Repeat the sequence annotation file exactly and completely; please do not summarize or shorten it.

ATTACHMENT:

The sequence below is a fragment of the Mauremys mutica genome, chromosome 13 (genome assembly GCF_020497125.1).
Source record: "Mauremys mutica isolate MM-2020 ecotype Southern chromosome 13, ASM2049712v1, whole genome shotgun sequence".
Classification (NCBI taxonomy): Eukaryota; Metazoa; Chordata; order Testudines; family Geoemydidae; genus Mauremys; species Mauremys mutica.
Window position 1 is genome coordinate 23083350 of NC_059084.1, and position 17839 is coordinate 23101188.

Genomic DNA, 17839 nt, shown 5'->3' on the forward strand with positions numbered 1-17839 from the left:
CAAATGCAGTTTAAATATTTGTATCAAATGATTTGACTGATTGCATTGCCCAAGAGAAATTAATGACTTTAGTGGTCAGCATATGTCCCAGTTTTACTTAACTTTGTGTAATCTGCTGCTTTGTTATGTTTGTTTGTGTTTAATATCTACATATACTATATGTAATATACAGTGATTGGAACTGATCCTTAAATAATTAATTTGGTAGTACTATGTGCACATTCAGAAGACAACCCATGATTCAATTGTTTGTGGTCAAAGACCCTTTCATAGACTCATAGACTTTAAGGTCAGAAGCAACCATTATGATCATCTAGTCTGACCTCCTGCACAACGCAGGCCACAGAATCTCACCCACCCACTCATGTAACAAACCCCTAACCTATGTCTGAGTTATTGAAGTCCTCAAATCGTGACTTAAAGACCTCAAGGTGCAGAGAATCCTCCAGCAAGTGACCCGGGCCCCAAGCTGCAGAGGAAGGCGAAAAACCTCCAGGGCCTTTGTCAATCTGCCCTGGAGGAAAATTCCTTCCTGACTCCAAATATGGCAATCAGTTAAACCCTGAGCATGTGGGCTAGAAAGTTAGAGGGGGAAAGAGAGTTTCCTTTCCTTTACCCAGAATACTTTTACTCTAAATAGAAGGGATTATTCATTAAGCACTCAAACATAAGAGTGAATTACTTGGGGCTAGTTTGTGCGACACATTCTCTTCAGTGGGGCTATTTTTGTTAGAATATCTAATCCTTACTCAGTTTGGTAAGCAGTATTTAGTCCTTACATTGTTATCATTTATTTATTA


The sequence below is a fragment of the Mauremys mutica genome, chromosome 13 (genome assembly GCF_020497125.1).
Source record: "Mauremys mutica isolate MM-2020 ecotype Southern chromosome 13, ASM2049712v1, whole genome shotgun sequence".
Classification (NCBI taxonomy): Eukaryota; Metazoa; Chordata; order Testudines; family Geoemydidae; genus Mauremys; species Mauremys mutica.
Window position 1 is genome coordinate 23083350 of NC_059084.1, and position 17839 is coordinate 23101188.

Genomic DNA, 17839 nt, shown 5'->3' on the forward strand with positions numbered 1-17839 from the left:
CAAATGCAGTTTAAATATTTGTATCAAATGATTTGACTGATTGCATTGCCCAAGAGAAATTAATGACTTTAGTGGTCAGCATATGTCCCAGTTTTACTTAACTTTGTGTAATCTGCTGCTTTGTTATGTTTGTTTGTGTTTAATATCTACATATACTATATGTAATATACAGTGATTGGAACTGATCCTTAAATAATTAATTTGGTAGTACTATGTGCACATTCAGAAGACAACCCATGATTCAATTGTTTGTGGTCAAAGACCCTTTCATAGACTCATAGACTTTAAGGTCAGAAGCAACCATTATGATCATCTAGTCTGACCTCCTGCACAACGCAGGCCACAGAATCTCACCCACCCACTCATGTAACAAACCCCTAACCTATGTCTGAGTTATTGAAGTCCTCAAATCGTGACTTAAAGACCTCAAGGTGCAGAGAATCCTCCAGCAAGTGACCCGGGCCCCAAGCTGCAGAGGAAGGCGAAAAACCTCCAGGGCCTTTGTCAATCTGCCCTGGAGGAAAATTCCTTCCTGACTCCAAATATGGCAATCAGTTAAACCCTGAGCATGTGGGCTAGAAAGTTAGAGGGGGAAAGAGAGTTTCCTTTCCTTTACCCAGAATACTTTTACTCTAAATAGAAGGGATTATTCATTAAGCACTCAAACATAAGAGTGAATTACTTGGGGCTAGTTTGTGCGACACATTCTCTTCAGTGGGGCTATTTTTGTTAGAATATCTAATCCTTACTCAGTTTGGTAAGCAGTATTTAGTCCTTACATTGTTATCATTTATTTATTA